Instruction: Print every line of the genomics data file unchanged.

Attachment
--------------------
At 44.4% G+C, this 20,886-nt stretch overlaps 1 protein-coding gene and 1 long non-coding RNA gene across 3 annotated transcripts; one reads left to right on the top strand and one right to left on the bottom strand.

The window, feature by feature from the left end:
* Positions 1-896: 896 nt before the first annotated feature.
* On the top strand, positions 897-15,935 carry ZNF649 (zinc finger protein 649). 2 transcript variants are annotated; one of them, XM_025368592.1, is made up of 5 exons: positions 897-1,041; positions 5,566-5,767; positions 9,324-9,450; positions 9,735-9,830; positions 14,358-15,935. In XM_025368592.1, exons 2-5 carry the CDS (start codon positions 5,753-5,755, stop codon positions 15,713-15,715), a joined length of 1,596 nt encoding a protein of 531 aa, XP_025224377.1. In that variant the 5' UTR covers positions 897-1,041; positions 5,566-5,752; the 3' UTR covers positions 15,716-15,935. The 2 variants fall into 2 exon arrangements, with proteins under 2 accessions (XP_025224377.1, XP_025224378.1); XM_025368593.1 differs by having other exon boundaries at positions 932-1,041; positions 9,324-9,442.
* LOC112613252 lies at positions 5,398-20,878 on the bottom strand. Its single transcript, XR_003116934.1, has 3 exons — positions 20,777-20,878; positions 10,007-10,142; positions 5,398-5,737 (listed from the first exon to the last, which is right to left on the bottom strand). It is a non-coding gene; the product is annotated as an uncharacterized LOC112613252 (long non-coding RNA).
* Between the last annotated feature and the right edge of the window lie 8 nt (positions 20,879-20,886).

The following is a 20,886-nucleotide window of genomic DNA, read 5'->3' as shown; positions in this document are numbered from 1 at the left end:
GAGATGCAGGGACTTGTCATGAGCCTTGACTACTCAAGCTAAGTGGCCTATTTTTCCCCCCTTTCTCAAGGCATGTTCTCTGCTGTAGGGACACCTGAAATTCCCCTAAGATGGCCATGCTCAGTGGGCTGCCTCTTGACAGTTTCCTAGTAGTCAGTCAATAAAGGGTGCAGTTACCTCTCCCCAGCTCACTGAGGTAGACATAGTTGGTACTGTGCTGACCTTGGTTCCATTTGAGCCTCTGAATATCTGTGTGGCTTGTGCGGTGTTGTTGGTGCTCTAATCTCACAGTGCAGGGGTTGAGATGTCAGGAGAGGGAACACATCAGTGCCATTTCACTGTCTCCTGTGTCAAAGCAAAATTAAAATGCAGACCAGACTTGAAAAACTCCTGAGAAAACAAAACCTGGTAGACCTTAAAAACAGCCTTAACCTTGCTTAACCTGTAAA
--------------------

At 44.4% G+C, this 20,886-nt stretch overlaps 1 protein-coding gene and 1 long non-coding RNA gene across 3 annotated transcripts; one reads left to right on the top strand and one right to left on the bottom strand.

The window, feature by feature from the left end:
* Positions 1-896: 896 nt before the first annotated feature.
* On the top strand, positions 897-15,935 carry ZNF649 (zinc finger protein 649). 2 transcript variants are annotated; one of them, XM_025368592.1, is made up of 5 exons: positions 897-1,041; positions 5,566-5,767; positions 9,324-9,450; positions 9,735-9,830; positions 14,358-15,935. In XM_025368592.1, exons 2-5 carry the CDS (start codon positions 5,753-5,755, stop codon positions 15,713-15,715), a joined length of 1,596 nt encoding a protein of 531 aa, XP_025224377.1. In that variant the 5' UTR covers positions 897-1,041; positions 5,566-5,752; the 3' UTR covers positions 15,716-15,935. The 2 variants fall into 2 exon arrangements, with proteins under 2 accessions (XP_025224377.1, XP_025224378.1); XM_025368593.1 differs by having other exon boundaries at positions 932-1,041; positions 9,324-9,442.
* LOC112613252 lies at positions 5,398-20,878 on the bottom strand. Its single transcript, XR_003116934.1, has 3 exons — positions 20,777-20,878; positions 10,007-10,142; positions 5,398-5,737 (listed from the first exon to the last, which is right to left on the bottom strand). It is a non-coding gene; the product is annotated as an uncharacterized LOC112613252 (long non-coding RNA).
* Between the last annotated feature and the right edge of the window lie 8 nt (positions 20,879-20,886).

The following is a 20,886-nucleotide window of genomic DNA, read 5'->3' as shown; positions in this document are numbered from 1 at the left end:
GAGATGCAGGGACTTGTCATGAGCCTTGACTACTCAAGCTAAGTGGCCTATTTTTCCCCCCTTTCTCAAGGCATGTTCTCTGCTGTAGGGACACCTGAAATTCCCCTAAGATGGCCATGCTCAGTGGGCTGCCTCTTGACAGTTTCCTAGTAGTCAGTCAATAAAGGGTGCAGTTACCTCTCCCCAGCTCACTGAGGTAGACATAGTTGGTACTGTGCTGACCTTGGTTCCATTTGAGCCTCTGAATATCTGTGTGGCTTGTGCGGTGTTGTTGGTGCTCTAATCTCACAGTGCAGGGGTTGAGATGTCAGGAGAGGGAACACATCAGTGCCATTTCACTGTCTCCTGTGTCAAAGCAAAATTAAAATGCAGACCAGACTTGAAAAACTCCTGAGAAAACAAAACCTGGTAGACCTTAAAAACAGCCTTAACCTTGCTTAACCTGTAAA